I have been thinking about wishing and the power of intent, and the warning to be careful what you wish for because it might come true. I find that cautionary note to be increasingly important. I am looking around, inventorying rogue wishes, seeing whether any need to be coaxed into the light of consciousness, lest any self-inflicted surprises be in the works.
What I find is some version of the urge to run away with the circus, to be a jester in a traveling troupe of players. In the increasingly mainstream world of tarot imagery, the Fool is a glyph of wholeness, and is about taking the first step. Plunging blithely forth, blissfully ignorant, willfully optimistic.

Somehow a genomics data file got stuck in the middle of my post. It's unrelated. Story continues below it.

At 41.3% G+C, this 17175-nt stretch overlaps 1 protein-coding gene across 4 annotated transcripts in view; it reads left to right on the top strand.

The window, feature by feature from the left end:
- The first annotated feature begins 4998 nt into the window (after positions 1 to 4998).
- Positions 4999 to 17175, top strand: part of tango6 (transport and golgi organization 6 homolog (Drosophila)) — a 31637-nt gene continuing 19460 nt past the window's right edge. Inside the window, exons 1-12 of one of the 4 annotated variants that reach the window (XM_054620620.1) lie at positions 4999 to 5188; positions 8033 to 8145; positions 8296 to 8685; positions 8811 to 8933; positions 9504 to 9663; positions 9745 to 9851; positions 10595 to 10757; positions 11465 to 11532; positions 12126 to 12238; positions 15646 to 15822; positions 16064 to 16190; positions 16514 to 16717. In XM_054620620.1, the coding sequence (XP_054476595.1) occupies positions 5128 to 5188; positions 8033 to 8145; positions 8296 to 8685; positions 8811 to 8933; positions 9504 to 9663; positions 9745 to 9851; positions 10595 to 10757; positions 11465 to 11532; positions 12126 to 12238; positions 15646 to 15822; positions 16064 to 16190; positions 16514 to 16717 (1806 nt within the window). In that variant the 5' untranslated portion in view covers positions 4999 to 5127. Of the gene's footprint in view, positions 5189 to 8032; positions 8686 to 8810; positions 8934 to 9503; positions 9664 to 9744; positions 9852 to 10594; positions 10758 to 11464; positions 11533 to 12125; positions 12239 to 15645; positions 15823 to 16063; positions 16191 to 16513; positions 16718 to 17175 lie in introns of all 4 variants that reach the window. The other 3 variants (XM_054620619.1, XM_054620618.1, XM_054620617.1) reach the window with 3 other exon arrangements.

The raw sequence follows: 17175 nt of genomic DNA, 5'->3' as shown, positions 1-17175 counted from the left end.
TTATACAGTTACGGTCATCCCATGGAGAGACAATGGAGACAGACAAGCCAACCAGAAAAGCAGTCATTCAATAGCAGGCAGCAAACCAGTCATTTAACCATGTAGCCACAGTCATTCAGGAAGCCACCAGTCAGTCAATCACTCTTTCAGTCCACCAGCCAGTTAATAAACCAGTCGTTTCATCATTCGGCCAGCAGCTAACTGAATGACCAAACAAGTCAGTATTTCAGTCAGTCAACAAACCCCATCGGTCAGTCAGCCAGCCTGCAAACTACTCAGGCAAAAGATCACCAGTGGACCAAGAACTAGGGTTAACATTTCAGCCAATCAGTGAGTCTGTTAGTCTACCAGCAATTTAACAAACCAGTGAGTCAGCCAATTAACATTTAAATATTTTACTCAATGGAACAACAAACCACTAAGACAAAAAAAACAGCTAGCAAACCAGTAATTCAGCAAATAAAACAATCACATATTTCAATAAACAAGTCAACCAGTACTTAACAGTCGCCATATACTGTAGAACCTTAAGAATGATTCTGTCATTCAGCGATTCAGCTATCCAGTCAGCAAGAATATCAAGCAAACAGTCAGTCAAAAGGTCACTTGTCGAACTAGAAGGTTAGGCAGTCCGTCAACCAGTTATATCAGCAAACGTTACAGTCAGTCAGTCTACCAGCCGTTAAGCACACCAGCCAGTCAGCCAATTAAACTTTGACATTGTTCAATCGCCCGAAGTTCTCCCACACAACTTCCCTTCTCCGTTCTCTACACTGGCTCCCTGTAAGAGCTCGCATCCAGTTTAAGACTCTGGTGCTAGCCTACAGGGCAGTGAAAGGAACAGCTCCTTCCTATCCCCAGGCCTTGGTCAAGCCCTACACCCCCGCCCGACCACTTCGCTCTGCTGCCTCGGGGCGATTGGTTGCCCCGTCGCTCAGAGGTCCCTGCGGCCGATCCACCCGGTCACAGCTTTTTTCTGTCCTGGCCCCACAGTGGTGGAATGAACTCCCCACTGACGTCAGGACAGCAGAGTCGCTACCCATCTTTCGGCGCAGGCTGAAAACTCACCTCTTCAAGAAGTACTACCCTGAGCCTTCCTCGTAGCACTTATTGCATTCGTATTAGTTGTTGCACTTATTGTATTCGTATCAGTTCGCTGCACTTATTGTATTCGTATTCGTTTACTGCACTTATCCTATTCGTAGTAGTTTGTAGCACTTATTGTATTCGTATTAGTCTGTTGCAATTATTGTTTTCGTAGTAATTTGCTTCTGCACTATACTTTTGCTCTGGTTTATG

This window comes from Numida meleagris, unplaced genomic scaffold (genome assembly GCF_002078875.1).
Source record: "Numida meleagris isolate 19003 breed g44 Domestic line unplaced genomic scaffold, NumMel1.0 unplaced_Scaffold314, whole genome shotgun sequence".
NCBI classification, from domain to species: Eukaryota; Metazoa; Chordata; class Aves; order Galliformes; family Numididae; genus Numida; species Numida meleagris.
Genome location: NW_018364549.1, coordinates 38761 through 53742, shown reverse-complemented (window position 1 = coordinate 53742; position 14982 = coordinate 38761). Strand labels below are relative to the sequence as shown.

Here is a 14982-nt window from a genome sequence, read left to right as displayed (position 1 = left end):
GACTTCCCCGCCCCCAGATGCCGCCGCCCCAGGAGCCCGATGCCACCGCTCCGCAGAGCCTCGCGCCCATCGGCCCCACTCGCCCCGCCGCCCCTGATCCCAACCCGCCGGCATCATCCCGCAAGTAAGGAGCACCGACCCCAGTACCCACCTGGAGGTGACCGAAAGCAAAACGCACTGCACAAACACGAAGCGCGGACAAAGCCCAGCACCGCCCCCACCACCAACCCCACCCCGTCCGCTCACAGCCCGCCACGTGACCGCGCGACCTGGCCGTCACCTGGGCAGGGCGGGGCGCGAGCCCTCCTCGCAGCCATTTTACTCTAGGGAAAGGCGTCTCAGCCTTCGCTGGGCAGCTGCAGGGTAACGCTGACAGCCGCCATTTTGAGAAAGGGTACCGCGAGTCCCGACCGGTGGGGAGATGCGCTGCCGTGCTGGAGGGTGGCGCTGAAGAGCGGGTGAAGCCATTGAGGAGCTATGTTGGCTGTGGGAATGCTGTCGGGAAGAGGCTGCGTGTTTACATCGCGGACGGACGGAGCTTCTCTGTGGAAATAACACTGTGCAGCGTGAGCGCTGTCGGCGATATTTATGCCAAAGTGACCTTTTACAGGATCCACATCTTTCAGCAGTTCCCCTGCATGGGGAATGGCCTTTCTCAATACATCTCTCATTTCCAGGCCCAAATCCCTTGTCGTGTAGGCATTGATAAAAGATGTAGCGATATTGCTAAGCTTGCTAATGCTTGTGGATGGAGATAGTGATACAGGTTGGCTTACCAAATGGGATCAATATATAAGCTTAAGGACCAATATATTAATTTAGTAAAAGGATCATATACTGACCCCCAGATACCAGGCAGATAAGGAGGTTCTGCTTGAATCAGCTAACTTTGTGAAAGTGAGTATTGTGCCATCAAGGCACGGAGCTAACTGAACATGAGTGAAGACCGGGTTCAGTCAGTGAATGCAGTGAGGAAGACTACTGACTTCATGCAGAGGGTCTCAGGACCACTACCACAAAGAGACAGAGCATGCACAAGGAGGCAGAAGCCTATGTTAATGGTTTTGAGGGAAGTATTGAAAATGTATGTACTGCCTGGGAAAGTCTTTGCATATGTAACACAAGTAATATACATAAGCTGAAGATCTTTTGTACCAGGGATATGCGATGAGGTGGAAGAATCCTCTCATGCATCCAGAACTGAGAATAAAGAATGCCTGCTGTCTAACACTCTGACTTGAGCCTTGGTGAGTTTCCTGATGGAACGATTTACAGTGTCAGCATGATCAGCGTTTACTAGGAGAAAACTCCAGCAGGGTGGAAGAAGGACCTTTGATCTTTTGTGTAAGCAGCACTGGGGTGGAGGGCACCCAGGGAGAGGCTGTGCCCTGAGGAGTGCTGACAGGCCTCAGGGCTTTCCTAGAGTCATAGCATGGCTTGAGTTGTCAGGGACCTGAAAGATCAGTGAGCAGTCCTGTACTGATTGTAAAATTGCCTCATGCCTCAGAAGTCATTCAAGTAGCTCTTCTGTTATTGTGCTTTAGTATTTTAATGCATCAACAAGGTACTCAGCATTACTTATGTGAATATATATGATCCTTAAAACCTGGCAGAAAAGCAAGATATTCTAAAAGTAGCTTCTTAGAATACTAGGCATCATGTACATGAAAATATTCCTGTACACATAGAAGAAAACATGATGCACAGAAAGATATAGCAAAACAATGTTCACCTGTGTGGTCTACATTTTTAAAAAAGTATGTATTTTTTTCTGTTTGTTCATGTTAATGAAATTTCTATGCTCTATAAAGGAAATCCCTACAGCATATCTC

I’ve always liked the Peter Falk Columbo character, who reeled in the baddie by disarming them with his rumply coat and faux-cluelessness. Back when I was a newspaper reporter, I used to adopt the same demeanor. Sometimes it worked, and other times I’m sure I just came across as clueless.
Now, as a generalist working with specialists, I find I’m sometimes the first to confess ignorance. I fear that if no one breaks the ice people will posture rather than communicate, especially when attempting to work across disciplines.
Relevant reading: Many Moons, by James Thurber. To Play the Fool, by Laurie King. Jesus the Holy Fool, by Elizabeth-Anne Stewart.